By Jeff Martin
I’ve been to many county fairs.
My first was the Stark County Fair in Ohio, where contestants entered their buckeyes in several categories: biggest, smallest, most colorful. Then onto the Summit County Fair, which, truth be told, I don’t remember much (college years, if you get my drift).
I visited the Ohio State Fair and the Columbiana County Fair in Ohio, the latter of which I covered for a daily newspaper for three consecutive years. From the crowning of the king and queen during opening ceremonies to the smash-and-crash of the demo, the Columbiana County Fair introduced me after several introductions to the real essence of what a fair is.
During the last few years I went to no fairs, mostly because the closest fair to where I was living in Missouri was about 150 miles away. Fast-forward to my move to Western New York, I was delighted to learn that two fairs – the Cattaraugus County and Erie County – were within bicycling distance.
So I was excited beyond measure when Monday night rolled around. The opening night of the Cattaraugus County Fair is considered by some as the pivotal summer event, the award for having survived the dreaded winter and the tonic to prepare for another winter in Western New York.
My first impression was positive: unlike many fairs, the Cattaraugus County Fair is laid out in a kind of counterclockwise pattern. Walk in and hang a right and your legs carry you into the meat of the fair, which includes outlandish demonstrations of chainsaw carving and log rolling. Then you meander into the midway and the food stands, one of which (I’ve since forgotten the name) serves the biggest slices of fried dough I’ve ever seen, its dimensions as large as some quilts.
Civic organizations like the Eastern Star serve some wonderful slices of pie and the New York-style pizza is straight from heaven. To cap it off, the first days of the fair allow everyone to pay one price and ride the rides and watch the grandstand shows, an offering that, truthfully, Iíve never encountered.
I met Scott Ruff at the I Got It game, a simple sit-down affair where you throw small balls into a box and try to line them in a row before anyone else. You yell ìI got it!î when you win. I didn’t win, but that wasn’t the point; it was a chance to sit down, and it only cost 50 cents a game.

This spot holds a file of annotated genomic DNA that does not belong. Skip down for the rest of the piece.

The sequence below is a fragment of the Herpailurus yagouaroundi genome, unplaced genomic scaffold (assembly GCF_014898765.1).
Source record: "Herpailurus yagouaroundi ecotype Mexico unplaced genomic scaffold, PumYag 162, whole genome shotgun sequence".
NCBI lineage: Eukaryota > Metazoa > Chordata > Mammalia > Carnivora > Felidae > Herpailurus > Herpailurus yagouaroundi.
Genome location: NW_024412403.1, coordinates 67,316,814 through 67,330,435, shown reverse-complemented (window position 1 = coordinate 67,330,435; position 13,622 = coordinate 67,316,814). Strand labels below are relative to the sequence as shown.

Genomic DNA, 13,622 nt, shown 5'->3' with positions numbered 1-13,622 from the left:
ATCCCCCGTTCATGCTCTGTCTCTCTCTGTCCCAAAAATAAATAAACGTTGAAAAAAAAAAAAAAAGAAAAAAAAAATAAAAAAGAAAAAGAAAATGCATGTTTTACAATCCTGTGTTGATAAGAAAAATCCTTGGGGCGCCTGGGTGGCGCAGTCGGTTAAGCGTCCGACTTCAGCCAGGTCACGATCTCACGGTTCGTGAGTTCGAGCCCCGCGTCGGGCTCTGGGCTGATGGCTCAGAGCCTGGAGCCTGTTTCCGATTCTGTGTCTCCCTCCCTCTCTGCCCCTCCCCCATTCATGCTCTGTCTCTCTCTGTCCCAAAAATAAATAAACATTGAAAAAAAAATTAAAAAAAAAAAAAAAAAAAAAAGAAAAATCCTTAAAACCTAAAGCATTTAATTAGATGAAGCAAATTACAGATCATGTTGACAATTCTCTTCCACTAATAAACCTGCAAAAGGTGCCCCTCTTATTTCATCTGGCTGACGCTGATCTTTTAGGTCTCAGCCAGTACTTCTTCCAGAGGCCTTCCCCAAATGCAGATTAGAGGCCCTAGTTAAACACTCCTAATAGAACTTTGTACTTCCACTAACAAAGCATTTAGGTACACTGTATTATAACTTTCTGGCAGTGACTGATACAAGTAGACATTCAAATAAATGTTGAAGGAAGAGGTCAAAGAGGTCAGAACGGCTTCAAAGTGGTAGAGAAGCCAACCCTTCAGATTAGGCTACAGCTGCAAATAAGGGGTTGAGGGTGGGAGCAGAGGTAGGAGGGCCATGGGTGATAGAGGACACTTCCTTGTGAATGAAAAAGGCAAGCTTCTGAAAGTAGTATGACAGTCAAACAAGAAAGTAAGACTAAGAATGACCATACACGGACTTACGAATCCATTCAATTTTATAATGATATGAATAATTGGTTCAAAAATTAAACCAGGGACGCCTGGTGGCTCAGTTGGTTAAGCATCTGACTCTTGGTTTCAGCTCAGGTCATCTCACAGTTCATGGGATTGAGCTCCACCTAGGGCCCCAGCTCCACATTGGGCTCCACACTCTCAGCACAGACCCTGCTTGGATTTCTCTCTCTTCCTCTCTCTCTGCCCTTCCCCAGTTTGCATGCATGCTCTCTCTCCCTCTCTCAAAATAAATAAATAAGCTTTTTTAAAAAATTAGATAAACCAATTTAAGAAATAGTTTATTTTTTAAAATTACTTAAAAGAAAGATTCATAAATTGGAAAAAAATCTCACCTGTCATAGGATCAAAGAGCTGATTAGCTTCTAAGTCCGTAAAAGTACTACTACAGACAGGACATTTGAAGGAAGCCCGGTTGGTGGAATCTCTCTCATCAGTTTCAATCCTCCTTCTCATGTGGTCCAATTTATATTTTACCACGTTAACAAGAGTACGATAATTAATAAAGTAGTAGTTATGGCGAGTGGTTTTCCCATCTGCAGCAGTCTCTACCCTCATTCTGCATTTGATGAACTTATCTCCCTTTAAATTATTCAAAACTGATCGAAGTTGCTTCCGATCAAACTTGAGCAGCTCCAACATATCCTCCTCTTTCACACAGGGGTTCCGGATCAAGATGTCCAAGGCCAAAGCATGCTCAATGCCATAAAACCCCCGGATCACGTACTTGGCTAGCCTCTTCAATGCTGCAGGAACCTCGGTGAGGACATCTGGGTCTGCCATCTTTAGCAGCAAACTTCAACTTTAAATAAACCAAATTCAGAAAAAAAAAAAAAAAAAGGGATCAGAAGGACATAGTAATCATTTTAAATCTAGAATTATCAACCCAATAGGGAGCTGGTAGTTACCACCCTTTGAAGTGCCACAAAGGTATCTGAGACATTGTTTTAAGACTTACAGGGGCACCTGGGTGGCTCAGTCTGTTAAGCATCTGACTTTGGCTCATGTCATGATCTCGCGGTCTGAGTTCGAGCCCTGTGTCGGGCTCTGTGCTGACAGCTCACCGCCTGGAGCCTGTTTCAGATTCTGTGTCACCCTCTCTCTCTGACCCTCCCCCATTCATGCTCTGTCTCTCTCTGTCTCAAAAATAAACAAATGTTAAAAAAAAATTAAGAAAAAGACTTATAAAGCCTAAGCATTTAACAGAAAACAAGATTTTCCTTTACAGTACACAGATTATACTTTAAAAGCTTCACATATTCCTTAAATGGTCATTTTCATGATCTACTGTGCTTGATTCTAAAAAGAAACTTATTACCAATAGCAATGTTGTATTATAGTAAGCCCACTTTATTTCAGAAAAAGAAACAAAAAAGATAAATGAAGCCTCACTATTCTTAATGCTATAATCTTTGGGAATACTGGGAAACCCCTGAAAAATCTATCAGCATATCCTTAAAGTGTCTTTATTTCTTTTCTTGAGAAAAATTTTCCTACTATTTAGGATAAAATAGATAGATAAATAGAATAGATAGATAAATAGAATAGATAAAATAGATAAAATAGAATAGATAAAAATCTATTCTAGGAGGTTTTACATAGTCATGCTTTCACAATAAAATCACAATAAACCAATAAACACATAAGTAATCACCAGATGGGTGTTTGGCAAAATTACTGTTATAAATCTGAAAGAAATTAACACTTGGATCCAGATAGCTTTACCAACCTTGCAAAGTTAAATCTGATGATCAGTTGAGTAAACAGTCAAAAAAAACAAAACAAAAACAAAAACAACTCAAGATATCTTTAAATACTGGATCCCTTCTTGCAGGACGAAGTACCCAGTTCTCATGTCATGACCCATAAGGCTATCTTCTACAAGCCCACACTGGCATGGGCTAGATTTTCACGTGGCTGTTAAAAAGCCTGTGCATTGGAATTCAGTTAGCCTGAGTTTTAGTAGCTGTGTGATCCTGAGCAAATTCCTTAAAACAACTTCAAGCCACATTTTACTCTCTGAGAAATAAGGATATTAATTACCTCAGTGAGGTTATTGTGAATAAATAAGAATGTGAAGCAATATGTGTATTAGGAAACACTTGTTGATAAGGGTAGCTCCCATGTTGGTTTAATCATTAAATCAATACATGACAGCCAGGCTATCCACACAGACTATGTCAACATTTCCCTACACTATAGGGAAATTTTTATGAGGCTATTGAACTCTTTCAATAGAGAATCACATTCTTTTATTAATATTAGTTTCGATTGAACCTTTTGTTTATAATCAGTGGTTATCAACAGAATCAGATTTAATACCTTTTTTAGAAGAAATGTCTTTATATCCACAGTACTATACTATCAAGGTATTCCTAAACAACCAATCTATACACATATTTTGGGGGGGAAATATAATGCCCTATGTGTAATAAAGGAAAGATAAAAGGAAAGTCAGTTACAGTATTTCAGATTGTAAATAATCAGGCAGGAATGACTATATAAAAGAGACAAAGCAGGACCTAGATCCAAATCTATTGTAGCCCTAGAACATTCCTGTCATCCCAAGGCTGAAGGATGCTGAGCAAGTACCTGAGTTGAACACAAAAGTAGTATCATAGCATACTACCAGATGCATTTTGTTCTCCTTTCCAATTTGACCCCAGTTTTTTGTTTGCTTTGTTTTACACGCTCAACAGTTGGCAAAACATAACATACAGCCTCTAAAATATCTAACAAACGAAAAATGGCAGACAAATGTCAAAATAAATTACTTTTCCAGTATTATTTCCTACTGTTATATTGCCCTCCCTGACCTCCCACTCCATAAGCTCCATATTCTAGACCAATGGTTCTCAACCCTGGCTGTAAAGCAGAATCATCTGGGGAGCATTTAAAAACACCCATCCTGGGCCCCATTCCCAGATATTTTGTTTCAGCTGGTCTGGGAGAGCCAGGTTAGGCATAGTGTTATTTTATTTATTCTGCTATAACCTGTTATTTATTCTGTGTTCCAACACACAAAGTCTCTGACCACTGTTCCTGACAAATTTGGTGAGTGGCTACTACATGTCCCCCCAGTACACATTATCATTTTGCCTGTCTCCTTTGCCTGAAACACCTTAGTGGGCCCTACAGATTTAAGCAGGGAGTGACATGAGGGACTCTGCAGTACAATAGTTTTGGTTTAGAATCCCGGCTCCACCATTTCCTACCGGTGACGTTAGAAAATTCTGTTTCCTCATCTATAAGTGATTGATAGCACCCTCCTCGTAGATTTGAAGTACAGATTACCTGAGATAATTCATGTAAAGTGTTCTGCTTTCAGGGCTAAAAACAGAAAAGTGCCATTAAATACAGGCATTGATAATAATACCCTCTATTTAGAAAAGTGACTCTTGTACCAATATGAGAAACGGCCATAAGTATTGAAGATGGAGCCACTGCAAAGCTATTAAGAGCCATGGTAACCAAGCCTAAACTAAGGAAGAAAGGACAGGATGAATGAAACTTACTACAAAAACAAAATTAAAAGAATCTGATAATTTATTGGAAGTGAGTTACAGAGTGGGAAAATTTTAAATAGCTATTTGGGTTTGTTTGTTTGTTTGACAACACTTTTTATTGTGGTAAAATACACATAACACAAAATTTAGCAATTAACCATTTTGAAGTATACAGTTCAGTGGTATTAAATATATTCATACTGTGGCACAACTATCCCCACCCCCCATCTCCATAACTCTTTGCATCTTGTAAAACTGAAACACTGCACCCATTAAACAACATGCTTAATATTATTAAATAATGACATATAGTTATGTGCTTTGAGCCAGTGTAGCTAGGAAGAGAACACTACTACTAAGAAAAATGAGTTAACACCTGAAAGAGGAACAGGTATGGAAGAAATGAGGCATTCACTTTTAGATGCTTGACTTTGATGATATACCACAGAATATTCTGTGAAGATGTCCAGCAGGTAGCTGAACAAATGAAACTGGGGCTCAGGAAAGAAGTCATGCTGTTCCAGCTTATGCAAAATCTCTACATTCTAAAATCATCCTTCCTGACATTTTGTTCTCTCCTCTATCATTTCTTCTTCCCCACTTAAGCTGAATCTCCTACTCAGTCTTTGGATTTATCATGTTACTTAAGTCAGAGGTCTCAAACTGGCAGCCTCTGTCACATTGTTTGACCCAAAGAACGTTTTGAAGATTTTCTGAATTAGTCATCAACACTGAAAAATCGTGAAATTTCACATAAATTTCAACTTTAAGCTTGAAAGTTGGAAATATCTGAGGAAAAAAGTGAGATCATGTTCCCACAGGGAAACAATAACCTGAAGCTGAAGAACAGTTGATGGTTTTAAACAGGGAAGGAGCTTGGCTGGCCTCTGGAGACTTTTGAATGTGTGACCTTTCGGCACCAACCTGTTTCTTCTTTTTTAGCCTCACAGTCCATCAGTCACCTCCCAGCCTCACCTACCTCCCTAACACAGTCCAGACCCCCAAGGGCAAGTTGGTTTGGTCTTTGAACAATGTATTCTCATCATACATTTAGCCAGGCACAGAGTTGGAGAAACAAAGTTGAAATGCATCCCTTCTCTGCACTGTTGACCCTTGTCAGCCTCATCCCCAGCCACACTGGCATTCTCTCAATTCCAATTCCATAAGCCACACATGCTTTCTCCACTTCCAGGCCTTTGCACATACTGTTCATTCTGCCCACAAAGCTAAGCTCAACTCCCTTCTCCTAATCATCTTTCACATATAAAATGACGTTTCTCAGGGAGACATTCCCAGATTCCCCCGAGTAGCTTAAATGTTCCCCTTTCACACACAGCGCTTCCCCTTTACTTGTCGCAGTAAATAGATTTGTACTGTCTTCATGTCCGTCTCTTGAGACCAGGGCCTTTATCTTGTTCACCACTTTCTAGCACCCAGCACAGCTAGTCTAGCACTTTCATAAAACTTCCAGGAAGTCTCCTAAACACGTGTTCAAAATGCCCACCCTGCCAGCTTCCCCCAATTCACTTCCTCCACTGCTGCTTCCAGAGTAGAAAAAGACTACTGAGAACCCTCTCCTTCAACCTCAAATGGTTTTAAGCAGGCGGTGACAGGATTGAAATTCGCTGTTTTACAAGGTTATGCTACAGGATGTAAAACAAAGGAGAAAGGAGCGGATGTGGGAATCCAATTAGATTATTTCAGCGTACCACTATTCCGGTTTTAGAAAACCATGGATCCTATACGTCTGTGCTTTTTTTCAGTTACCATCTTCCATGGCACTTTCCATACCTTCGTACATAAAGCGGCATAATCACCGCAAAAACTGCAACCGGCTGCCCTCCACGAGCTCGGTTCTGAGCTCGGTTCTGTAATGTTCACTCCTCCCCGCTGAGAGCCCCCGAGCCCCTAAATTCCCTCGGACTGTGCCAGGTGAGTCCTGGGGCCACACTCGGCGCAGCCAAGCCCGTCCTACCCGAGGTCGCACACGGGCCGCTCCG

‘Been coming to the fair a lot of years,’ Ruff said. ‘Everybody has the things they do every year and this is one of mine. I don’t go to other fairs because they’re bigger and I just like the small feel of this one.’
He looked at the balls in his hand and pitched one out.
I’ve never won this game.
Winning games wasn’t the reason behind why fairs were created in the first place. Roman fairs were held as an intermission of labor and pleadings, where sellers of goods traveled great distances and set up shop on the thoroughfare. As the years went by, fairs developed more into temporary market places. Interestingly, religion began to play a big part in fairs, but I don’t see that quite as much anymore.
We would watch pig racing on Monday night and Mutts Gone Nuts, a delightful little show exhibiting some fast-moving dogs and humorous hosts – a husband and a wife from Baltimore, I gathered. Then it was on to the demo derby, a fitting end to the night. Jammed packed with people, the grandstand became the Roman Coliseum for two wonderful hours.
The Cattaraugus County Fair may not be Ujjain, one of the largest fairs in India that attracted as many as 60 million people in January 2001, but it does capture the true essence of what fairs were meant to be.
So enjoy yourself, and maybe I’ll see you there.